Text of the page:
Premise: Ordinary people living ordinary lives doing ordinary things while living in an ordinary age. Judea is poverty-stricken, backwater country, full of poor peasants barely living above subsistence.

Verse One to Three) The child was born during an ordinary time–census time–ordained by an extraordinary God. The purpose of the census was to register everyone for paying taxes–nothing more ordinary than paying taxes. The Lord orchestrates a census to get Joseph and Mary to Bethlehem that prophecy might be fulfilled.

Grace of God defined (Titus 2:11-14):

“No one can understand the message of Scripture who does not know the meaning of grace.  The God of the Bible is ‘the God of all grace’ (1 Pet. 5:10).  Grace is love, but love of a special sort.  It is love which stoops and sacrifices and serves, love which is kind to the unkind, and generous to the ungrateful and undeserving.  Grace is God’s free and unmerited favor, loving the unlovable, seeking the fugitive, rescuing the hopeless, and lifting the beggar from the dunghill to make him sit among princes.”

[John Stott, Understanding the Bible, Revised  (London: Scripture Union, 1984), 127.]

Verse Five) The child was born to a woman with an extraordinary heart. Mary’s heart was word-saturated, heart surrendered, purposefully yielded, and trustfully mindful of God’s faithfulness. Mary’s heart was revealed when the angel Gabriel announced God’s intention of a virgin birth, “And Mary said, Behold the handmaid of the Lord; be it unto me according to thy word. And the angel departed from her” (Luke 1:38 KJV).

Verse Six to Seven) The child was born in an ordinary cave/barn/one room house under strange conditions, but conceived by an extraordinary Spirit.

Virgin Birth- Jesus was conceived in the womb of his mother Mary by a miraculous work of the Holy Spirit without a human father. Matt 1:18-20, 24-25; Luke 1:35.

Verse Eight) The child was born and an extraordinary announcement was made to ordinary workers (i.e., shepherds).

Note: Shepherds are the unclean, low-income, non-influential, and ignored part of society. We are like the shepherds: no state funeral, no palaces, no political power, and no money. The world does not notice them or us.

Verse Ten) Extraordinary announcement for ordinary people: “good news of great joy.” The Savior, Messiah, Lord, is wrapped in strips of cloth lying in a feeding trough. The extraordinary has come in the ordinary to save the everyday man and woman.

Verse Eleven) Extraordinary child born in ordinary town with extraordinary titles to save ordinary people. “For unto you is born this day in the city of David a Savior, who is Christ the Lord” (Luke 2:11). “Savior,” means divine deliverance of God’s people. “Christ,” is Greek for promised Messiah, the fulfillment of the Davidic covenant. “Lord,” indicates that the child is divine and omnipotent.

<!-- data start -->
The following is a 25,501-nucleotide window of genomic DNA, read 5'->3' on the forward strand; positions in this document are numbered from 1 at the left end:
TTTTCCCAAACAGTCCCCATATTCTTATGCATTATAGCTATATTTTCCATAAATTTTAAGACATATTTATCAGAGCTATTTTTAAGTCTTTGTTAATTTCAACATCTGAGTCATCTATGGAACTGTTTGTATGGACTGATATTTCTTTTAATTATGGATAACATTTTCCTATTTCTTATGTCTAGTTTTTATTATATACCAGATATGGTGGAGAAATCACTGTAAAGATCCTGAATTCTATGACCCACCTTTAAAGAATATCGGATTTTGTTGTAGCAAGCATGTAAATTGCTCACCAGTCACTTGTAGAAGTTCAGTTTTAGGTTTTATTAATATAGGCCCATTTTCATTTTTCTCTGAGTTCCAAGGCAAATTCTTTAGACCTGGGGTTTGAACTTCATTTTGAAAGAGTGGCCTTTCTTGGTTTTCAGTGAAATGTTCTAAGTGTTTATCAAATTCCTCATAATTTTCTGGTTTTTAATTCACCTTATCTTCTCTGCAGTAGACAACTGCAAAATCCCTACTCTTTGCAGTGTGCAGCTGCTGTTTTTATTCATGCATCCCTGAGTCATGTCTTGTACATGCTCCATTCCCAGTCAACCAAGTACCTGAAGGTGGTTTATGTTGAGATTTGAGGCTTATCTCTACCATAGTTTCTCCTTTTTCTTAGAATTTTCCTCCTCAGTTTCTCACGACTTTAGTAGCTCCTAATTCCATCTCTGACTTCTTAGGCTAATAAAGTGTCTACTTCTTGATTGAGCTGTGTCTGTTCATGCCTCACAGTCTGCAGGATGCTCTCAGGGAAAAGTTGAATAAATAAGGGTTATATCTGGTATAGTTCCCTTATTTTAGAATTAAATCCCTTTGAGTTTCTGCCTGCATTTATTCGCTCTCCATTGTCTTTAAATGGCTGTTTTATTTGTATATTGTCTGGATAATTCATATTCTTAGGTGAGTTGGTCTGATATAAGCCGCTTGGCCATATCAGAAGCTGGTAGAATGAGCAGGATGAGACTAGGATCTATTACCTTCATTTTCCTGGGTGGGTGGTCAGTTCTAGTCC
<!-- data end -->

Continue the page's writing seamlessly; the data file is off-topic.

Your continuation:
“The Shepherds were welcomed at the manger. The unclean were judged to be clean. The outcasts became honored guests. The song of angels was sung to the simplest of all.”

[Kenneth E. Bailey, Jesus Through Middle Eastern Eyes (Downers Grove, Ill.: InterVarsity Press, 2008), 37.]

Verse Thirteen) The child was born as ordinary workers experienced extraordinary worship.

“Heavenly hosts” are not angels in choir robes, but angelic armies. They are spiritual armies with swords drawn, ready, and prepared to return earth back to its rightful owner-God.

Verse Sixteen) The child amazed the ordinary workers; they saw that an extraordinary God had sent an extraordinary child for ordinary people.

Christmas is necessary because I am a sinner. My selfishness has brought my ruin as well as hurting God and others. The amazing truth is that the offended God sent his Son by his grace and mercy for the purpose of freeing me (Matt 1:21).

Sin is selfishness and rebellion caused by our choices and by being a descendant of Adam. Sin turns the world upside down: it says that everyone and everything should revolve around our desires, needs, and wants, yet God in his grace has reached out to us in grace.

“Christmas is about God the Father (the offended party) taking the initiative to send his only for many sins.”

[William H. Smith, “Christmas is Disturbing.”]

How do we know that Jesus was extraordinary for the ordinary?

Verse Eleven) He is extraordinary by being the Savior: Divine Deliver, Messiah: Anointed one from God, Lord: Allmighty who is Lord over everything.

Verse Twelve) He is ordinary by being fully human: a baby wrapped in cloths (Ezek. 16:4) and lying in a animal feeding trough.

Definition: The Person of Jesus Christ: Jesus Christ was fully God and fully man in one person and will be so forever.

Conclusion: An extraordinary God sent an extraordinary son to ordinary people in order that they might have an extraordinary, grace-filled relationship with him.


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“We Lepers . . .”


For we do not have a high priest who is unable to sympathize with our weaknesses, but one who in every respect has been tempted as we are, yet without sin.